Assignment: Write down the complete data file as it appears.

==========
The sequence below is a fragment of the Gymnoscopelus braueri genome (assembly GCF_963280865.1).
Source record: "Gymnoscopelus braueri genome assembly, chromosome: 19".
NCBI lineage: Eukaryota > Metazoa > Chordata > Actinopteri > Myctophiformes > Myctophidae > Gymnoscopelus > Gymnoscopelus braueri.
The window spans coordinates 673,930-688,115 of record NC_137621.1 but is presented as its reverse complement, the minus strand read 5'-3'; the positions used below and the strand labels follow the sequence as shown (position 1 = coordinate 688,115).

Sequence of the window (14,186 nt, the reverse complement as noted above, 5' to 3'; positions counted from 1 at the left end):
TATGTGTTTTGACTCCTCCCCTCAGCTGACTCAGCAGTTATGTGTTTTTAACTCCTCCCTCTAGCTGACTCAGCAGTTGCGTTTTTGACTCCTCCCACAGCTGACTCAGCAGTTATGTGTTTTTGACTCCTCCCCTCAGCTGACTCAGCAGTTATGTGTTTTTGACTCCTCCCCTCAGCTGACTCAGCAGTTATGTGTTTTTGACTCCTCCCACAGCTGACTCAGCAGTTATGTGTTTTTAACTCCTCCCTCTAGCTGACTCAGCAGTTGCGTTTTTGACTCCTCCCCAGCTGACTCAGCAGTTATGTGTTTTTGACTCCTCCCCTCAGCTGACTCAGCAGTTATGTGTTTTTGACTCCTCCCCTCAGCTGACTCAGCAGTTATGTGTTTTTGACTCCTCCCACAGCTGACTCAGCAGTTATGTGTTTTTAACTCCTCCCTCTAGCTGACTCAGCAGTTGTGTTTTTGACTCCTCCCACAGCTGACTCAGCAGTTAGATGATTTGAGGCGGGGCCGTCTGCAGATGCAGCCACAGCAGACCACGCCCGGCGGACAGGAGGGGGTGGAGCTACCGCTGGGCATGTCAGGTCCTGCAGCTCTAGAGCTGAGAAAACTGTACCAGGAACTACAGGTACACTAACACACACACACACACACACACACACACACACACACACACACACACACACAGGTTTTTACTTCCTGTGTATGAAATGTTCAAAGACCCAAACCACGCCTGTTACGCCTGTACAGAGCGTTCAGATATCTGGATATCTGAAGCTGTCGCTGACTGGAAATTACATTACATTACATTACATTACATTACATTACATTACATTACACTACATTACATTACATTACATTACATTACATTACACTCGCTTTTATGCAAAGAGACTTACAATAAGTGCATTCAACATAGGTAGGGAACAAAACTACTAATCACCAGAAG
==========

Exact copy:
The sequence below is a fragment of the Gymnoscopelus braueri genome (assembly GCF_963280865.1).
Source record: "Gymnoscopelus braueri genome assembly, chromosome: 19".
NCBI lineage: Eukaryota > Metazoa > Chordata > Actinopteri > Myctophiformes > Myctophidae > Gymnoscopelus > Gymnoscopelus braueri.
The window spans coordinates 673,930-688,115 of record NC_137621.1 but is presented as its reverse complement, the minus strand read 5'-3'; the positions used below and the strand labels follow the sequence as shown (position 1 = coordinate 688,115).

Sequence of the window (14,186 nt, the reverse complement as noted above, 5' to 3'; positions counted from 1 at the left end):
TATGTGTTTTGACTCCTCCCCTCAGCTGACTCAGCAGTTATGTGTTTTTAACTCCTCCCTCTAGCTGACTCAGCAGTTGCGTTTTTGACTCCTCCCACAGCTGACTCAGCAGTTATGTGTTTTTGACTCCTCCCCTCAGCTGACTCAGCAGTTATGTGTTTTTGACTCCTCCCCTCAGCTGACTCAGCAGTTATGTGTTTTTGACTCCTCCCACAGCTGACTCAGCAGTTATGTGTTTTTAACTCCTCCCTCTAGCTGACTCAGCAGTTGCGTTTTTGACTCCTCCCCAGCTGACTCAGCAGTTATGTGTTTTTGACTCCTCCCCTCAGCTGACTCAGCAGTTATGTGTTTTTGACTCCTCCCCTCAGCTGACTCAGCAGTTATGTGTTTTTGACTCCTCCCACAGCTGACTCAGCAGTTATGTGTTTTTAACTCCTCCCTCTAGCTGACTCAGCAGTTGTGTTTTTGACTCCTCCCACAGCTGACTCAGCAGTTAGATGATTTGAGGCGGGGCCGTCTGCAGATGCAGCCACAGCAGACCACGCCCGGCGGACAGGAGGGGGTGGAGCTACCGCTGGGCATGTCAGGTCCTGCAGCTCTAGAGCTGAGAAAACTGTACCAGGAACTACAGGTACACTAACACACACACACACACACACACACACACACACACACACACACACACACACAGGTTTTTACTTCCTGTGTATGAAATGTTCAAAGACCCAAACCACGCCTGTTACGCCTGTACAGAGCGTTCAGATATCTGGATATCTGAAGCTGTCGCTGACTGGAAATTACATTACATTACATTACATTACATTACATTACATTACATTACACTACATTACATTACATTACATTACATTACATTACACTCGCTTTTATGCAAAGAGACTTACAATAAGTGCATTCAACATAGGTAGGGAACAAAACTACTAATCACCAGAAG